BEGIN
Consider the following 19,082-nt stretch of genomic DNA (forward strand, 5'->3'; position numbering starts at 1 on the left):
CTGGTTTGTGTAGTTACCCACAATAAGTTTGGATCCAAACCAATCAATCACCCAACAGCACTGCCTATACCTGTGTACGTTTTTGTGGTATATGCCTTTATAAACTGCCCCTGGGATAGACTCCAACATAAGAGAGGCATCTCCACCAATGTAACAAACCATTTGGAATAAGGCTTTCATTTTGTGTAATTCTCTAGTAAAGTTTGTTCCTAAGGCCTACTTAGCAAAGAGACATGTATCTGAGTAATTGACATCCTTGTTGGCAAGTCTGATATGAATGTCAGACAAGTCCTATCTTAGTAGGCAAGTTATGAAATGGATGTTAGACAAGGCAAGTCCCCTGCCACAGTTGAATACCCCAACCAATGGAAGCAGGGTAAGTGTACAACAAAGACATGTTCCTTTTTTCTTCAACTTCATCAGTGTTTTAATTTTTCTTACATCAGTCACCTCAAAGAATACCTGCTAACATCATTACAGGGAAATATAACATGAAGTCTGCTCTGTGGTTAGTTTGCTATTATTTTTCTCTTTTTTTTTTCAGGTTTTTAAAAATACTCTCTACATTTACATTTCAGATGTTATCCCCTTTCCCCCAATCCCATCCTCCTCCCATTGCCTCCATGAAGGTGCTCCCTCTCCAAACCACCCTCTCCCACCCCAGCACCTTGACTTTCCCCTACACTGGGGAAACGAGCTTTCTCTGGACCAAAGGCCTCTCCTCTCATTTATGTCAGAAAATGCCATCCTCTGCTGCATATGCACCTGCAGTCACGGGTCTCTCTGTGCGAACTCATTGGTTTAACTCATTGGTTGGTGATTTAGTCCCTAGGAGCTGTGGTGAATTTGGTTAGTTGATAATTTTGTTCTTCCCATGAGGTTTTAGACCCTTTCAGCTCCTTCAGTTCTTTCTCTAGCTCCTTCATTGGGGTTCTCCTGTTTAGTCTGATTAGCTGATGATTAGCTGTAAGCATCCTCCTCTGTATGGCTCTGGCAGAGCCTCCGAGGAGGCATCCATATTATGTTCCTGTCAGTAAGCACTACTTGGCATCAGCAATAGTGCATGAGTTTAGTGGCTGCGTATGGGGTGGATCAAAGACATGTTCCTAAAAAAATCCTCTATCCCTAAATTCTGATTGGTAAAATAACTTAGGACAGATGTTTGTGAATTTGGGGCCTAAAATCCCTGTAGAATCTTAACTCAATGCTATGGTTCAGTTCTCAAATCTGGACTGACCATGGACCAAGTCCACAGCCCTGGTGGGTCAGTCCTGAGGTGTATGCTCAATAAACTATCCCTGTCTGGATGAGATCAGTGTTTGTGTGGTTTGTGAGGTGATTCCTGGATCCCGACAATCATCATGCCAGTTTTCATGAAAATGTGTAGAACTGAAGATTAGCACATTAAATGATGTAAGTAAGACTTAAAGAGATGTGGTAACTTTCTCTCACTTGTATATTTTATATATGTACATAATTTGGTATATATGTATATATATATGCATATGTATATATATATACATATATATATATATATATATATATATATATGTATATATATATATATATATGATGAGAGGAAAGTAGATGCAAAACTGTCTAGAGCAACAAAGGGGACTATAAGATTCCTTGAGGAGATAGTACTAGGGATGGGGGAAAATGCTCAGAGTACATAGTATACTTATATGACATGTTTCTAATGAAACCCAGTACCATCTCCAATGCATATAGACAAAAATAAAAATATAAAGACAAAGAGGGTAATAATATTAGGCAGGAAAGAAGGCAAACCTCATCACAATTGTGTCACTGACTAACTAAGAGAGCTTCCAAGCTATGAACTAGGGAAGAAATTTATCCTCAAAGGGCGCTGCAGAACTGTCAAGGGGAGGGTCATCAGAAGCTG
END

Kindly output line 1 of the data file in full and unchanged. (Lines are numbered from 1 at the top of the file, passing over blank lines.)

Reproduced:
Consider the following 19,082-nt stretch of genomic DNA (forward strand, 5'->3'; position numbering starts at 1 on the left):